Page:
Still another object is to provide such a pre-assembled test pack which is small, compact, easily handled by hospital personnel, convenient to use, standardized, cost effective and easily manufactured.

It is also an object of the present invention to provide such a test pack which does not use gas impermeable layers to preclude the passage of gas into and out of the test pack.

It is another object to provide such a test pack in which the challenge may be varied without modification of the basic assembly of layers within the overwrap paper.

SUMMARY OF THE INVENTION

It has now been found that the above and related objects of the present invention are obtained in a sterilization biological test pack comprising first, second, third, fourth and fifth pluralities of sheets of paper and an overwrap. The first plurality is formed of apertured planar sheets of substantially porous paper disposed to form a stack, each of the sheets defining a generally centrally disposed aperture, and the apertures of the sheets operatively defining together a single cavity extending through the stack. The second plurality is formed of unapertured planar sheets of substantially porous paper disposed to one side of the stack and aligned therewith. The third plurality is formed of unapertured planar sheets of substantially porous paper disposed to an opposed side of the stack and aligned therewith. The second and third pluralities of unapertured sheets extend across the stack cavity at either end thereof to close the same and define a chamber about the cavity configured and dimensioned to receive a biological indicator. The fourth plurality is formed of unapertured planar sheets of paper of intermediate porosity, the fourth plurality being disposed on an exposed side of the second plurality and aligned therewith. The fifth plurality is formed of unapertured planar sheets of paper of intermediate porosity, the fifth plurality being disposed on an exposed side of the third plurality and aligned therewith. A sheet of unapertured paper of a low but appreciable porosity is disposed as an overwrap all about the periphery of the assembly of the first, second, third, fourth and fifth pluralities to control passage of steam and air into and from the assembly. The overwrapped assembly presents a challenge of graded decreasing porosity from the chamber to both sides of the overwrapped assembly.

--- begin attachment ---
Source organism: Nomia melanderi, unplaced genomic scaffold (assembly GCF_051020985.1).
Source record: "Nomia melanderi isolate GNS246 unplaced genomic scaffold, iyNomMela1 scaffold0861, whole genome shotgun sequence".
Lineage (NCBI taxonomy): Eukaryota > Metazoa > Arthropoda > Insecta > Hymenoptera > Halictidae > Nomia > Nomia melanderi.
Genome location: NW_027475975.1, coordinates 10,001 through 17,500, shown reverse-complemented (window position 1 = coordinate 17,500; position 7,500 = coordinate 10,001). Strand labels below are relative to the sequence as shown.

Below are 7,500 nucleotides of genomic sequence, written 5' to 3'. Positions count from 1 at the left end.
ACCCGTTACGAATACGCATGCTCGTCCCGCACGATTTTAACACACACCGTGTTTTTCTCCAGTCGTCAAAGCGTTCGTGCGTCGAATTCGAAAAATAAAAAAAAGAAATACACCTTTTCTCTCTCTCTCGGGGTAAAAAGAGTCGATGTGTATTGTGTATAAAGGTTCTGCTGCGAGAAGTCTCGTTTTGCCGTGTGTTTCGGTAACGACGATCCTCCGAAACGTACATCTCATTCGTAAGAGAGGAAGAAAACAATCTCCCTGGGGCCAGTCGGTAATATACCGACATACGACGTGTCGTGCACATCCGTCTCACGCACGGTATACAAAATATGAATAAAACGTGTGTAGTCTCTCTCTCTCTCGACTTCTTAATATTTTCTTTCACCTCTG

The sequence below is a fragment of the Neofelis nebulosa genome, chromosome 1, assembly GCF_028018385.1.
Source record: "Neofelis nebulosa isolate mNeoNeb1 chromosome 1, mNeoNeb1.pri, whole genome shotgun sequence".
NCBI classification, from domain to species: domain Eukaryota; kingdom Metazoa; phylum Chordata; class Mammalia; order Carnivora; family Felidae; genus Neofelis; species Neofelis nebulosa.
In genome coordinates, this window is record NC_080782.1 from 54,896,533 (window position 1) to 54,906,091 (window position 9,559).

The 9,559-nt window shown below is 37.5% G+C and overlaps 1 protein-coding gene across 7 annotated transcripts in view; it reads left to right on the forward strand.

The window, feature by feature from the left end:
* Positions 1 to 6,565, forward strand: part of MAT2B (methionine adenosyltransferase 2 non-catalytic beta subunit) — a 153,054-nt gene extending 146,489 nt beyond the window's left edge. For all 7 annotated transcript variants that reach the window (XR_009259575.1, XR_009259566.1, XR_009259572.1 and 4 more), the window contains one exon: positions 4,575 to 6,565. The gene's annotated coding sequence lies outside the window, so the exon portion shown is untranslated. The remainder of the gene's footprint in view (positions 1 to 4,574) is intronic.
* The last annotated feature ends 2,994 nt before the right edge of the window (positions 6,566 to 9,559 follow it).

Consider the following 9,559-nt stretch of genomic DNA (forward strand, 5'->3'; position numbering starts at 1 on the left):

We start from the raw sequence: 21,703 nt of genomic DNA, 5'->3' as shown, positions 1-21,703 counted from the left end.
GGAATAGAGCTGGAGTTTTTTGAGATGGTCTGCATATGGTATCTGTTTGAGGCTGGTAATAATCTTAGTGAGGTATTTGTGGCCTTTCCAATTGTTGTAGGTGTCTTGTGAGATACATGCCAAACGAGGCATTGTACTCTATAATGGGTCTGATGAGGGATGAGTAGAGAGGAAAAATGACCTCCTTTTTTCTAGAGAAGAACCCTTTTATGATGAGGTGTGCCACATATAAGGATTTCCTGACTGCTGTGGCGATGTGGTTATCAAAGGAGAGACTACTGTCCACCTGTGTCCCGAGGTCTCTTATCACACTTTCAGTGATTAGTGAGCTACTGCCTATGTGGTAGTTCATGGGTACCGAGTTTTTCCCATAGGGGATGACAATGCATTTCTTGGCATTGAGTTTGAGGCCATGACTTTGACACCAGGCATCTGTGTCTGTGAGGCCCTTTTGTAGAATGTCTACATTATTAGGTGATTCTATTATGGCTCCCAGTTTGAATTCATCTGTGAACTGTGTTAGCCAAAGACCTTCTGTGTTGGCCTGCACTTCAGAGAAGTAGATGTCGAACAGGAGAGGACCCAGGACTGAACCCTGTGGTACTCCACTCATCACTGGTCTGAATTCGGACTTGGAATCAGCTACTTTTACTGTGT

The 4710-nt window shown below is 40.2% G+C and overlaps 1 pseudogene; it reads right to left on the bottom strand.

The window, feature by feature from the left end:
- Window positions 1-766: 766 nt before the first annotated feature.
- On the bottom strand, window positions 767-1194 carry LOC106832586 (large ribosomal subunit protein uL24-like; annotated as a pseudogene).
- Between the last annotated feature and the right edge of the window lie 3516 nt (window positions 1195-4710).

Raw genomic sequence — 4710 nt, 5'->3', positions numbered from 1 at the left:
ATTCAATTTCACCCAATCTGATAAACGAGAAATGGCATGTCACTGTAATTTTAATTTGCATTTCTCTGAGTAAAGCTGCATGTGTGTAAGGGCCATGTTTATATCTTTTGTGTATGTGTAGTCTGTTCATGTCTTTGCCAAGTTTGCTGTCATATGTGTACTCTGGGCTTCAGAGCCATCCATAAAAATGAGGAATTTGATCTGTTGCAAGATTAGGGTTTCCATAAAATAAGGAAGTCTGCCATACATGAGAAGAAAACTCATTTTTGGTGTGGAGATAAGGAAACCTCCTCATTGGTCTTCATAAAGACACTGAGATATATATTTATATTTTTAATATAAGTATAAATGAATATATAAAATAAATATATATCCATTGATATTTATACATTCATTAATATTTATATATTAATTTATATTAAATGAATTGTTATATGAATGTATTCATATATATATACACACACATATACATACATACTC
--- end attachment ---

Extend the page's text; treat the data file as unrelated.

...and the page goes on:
In a preferred embodiment, the sheets of the first, second, third, fourth and fifth pluralities forming the assembly are of identical peripheral dimensions, typically 55 to 55.5 inch sheets. The chamber is about 17/81/2 to 25/83/4 inch in area.

The first plurality is preferably comprised of about 18 to about 24 sheets of paper having a basis weight of about 214 lbs., a caliper of about 0.02 in., and a Gurley porosity of about 12-35 sec. (20 oz. cylinder). More particularly, the first, second, third, fourth and fifth pluralities forming the assembly are either about 55 in. sheets, with the first plurality being formed of 18 sheets and the chamber being 17/81/2 in. in area, or about 55.5 in sheets, with the first plurality being formed of 24 sheets and the chamber being 25/83/4 in. in area.